China admits to have killed 28 suspects on coal mine knife attack
Chinese authorities admitted Friday to have killed 28 people suspected of taking part in a coordinated knife attack on a coal mine in the country’s western frontier, more than two months after news of the killings first emerged.
The report in Tianshan Net, a news portal run by Communist Party officials, is the first official confirmation of the bloody September 18 mine attack, which had been reported in some foreign media, but was kept tightly under wraps in China.
According to state media agency Xinhua, police in Xinjiang had "busted a terrorist gang" responsible for the bloodbath at the mine in Terek township, in the Xinjiang region.
The official account added that the extremist group “was directly guided by an overseas radical group” and led by two locals allegedly members of China’s Uighur minority, a Turkic-speaking community who are mostly Muslim and make up 40% of Xinjiang’s population.
Beijing has refused to name the “overseas extremist group” because it said investigations were still underway. It gave no details about the slain suspects or their supposed motivations, other than to say that they had been watching extremist videos since 2008.
In the attack by what Xinhua described as "armed mobsters," 11 civilians, two police officers and two para-police officers had been killed and 18 people injured.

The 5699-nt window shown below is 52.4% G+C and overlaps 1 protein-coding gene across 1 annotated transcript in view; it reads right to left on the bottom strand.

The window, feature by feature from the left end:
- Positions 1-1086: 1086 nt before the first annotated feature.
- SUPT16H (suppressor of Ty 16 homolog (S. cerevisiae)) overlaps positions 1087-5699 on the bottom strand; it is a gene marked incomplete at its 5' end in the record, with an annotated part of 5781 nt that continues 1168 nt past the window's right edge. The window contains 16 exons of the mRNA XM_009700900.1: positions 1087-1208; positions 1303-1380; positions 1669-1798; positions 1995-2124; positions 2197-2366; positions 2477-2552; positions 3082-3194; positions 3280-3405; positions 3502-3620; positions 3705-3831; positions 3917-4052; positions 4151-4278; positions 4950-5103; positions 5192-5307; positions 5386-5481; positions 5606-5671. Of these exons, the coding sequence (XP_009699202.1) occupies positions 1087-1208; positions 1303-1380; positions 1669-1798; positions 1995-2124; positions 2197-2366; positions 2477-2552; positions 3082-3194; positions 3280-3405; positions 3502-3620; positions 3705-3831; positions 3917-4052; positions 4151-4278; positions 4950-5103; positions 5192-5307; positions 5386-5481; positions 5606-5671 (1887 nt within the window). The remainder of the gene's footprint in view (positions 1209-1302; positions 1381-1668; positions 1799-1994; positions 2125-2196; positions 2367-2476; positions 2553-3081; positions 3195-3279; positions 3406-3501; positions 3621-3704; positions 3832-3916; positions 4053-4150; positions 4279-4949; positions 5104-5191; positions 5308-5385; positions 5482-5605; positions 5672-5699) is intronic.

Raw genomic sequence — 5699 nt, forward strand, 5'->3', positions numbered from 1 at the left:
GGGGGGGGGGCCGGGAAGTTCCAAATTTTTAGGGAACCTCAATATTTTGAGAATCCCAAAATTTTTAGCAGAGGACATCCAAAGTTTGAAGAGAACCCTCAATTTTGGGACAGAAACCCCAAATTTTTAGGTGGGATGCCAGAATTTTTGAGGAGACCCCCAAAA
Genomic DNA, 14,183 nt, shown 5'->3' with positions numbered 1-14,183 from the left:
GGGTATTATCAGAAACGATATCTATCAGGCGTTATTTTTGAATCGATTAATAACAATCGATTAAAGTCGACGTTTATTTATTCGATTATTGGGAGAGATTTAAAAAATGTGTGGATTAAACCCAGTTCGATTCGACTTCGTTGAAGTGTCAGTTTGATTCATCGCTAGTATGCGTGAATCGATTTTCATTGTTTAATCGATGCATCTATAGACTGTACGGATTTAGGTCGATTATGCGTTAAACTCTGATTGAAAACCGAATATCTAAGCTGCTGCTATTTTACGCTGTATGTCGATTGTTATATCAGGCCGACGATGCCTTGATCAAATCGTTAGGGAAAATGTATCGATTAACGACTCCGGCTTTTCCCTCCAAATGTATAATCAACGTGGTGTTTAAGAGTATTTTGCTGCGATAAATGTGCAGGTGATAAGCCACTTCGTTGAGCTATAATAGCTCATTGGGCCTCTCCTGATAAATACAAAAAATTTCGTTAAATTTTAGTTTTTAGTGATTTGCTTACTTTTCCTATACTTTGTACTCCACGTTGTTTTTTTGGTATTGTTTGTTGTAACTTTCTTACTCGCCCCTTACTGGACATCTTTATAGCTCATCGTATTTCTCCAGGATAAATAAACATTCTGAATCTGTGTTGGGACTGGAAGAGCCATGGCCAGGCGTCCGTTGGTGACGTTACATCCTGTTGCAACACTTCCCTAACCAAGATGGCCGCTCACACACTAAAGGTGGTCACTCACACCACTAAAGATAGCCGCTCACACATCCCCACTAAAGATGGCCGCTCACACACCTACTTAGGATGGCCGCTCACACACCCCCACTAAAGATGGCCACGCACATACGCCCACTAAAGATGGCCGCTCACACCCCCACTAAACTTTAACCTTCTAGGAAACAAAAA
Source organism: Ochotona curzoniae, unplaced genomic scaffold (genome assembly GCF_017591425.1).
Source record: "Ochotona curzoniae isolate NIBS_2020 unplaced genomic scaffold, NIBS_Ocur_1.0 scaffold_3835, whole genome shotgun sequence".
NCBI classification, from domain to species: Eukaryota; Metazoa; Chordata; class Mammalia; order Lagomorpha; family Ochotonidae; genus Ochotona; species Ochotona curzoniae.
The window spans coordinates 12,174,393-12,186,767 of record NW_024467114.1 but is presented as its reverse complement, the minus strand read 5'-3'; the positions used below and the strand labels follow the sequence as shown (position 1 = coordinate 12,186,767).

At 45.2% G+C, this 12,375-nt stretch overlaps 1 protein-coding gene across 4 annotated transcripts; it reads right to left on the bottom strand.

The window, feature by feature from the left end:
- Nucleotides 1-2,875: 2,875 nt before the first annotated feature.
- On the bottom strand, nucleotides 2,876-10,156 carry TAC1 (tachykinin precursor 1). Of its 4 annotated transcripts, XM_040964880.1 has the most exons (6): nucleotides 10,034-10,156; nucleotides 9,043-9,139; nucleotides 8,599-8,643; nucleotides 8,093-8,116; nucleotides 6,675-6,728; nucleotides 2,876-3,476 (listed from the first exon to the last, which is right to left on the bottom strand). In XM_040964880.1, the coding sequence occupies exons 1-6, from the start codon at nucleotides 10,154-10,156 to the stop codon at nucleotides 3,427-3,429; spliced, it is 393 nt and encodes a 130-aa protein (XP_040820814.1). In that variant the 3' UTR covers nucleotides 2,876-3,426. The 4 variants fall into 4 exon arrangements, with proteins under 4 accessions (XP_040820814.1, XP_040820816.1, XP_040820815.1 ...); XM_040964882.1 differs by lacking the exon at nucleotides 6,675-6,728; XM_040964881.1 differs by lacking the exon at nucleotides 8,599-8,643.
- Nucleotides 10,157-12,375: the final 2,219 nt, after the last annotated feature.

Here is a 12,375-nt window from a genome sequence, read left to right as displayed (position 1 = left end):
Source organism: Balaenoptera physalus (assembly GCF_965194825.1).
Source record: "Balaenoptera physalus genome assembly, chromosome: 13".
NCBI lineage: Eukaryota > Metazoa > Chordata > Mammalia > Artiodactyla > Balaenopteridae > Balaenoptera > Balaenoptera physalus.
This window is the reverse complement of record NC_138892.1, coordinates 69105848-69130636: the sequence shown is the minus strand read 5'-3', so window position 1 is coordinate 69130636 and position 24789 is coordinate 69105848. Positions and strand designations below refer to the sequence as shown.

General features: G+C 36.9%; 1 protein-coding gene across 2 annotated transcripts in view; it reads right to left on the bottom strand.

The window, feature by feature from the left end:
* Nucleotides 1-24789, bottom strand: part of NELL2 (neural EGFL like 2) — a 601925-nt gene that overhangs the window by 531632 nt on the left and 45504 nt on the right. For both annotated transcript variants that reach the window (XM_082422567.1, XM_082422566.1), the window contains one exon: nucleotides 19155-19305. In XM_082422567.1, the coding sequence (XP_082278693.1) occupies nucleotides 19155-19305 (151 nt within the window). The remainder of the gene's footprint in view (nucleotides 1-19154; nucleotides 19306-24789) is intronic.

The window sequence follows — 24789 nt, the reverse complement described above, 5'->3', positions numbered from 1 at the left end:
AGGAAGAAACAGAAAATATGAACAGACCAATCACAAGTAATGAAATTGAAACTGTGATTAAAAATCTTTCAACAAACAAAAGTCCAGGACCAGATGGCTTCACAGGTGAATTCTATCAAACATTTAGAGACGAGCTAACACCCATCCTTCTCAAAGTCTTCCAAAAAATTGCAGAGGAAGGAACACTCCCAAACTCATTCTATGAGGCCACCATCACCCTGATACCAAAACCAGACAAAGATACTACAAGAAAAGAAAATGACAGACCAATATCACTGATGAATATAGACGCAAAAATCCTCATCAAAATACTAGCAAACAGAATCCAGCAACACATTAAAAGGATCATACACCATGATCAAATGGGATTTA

The details of the 56-day operation were first revealed on Tuesday by Radio Free Asia (RFA), which is funded by the US government. According to the media outlet, Beijing had killed 17 people in the raid, including several women and children.
RFA was also the first to report on the mine attack, but claimed the death toll was much higher than the official account, with at least 50 people killed during the attack on the Sogan colliery.
The Xinjiang region has long been a strategic priority for China because of its natural resources, including the largest coal reserves in the country, and its proximity to even bigger energy sources in Central Asia. Xinjiang is also a key component of President Xi Jinping’s “New Silk Road” strategy, aimed at enhancing Eurasian infrastructure links.
Beijing strictly controls media access to Xinjiang, so reports are very difficult to verify.